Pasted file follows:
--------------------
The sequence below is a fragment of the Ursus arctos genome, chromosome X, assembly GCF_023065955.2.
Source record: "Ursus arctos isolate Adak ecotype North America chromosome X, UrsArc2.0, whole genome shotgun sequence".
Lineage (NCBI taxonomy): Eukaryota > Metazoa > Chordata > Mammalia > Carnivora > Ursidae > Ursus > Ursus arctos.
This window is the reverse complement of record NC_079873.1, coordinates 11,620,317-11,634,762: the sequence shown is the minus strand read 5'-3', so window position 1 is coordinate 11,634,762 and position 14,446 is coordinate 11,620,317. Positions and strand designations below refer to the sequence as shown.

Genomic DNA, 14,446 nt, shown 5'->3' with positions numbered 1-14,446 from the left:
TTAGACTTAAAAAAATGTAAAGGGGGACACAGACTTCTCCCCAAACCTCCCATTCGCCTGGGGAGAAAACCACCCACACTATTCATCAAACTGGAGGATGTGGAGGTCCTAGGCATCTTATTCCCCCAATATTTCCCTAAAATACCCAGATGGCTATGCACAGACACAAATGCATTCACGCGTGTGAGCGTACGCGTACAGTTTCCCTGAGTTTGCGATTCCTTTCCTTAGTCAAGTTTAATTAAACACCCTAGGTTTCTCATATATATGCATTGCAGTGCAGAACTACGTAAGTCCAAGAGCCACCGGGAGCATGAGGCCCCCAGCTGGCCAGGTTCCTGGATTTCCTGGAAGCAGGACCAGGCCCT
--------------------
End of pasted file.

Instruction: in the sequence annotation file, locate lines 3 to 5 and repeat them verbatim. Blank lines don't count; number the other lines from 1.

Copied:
Lineage (NCBI taxonomy): Eukaryota > Metazoa > Chordata > Mammalia > Carnivora > Ursidae > Ursus > Ursus arctos.
This window is the reverse complement of record NC_079873.1, coordinates 11,620,317-11,634,762: the sequence shown is the minus strand read 5'-3', so window position 1 is coordinate 11,634,762 and position 14,446 is coordinate 11,620,317. Positions and strand designations below refer to the sequence as shown.

Genomic DNA, 14,446 nt, shown 5'->3' with positions numbered 1-14,446 from the left: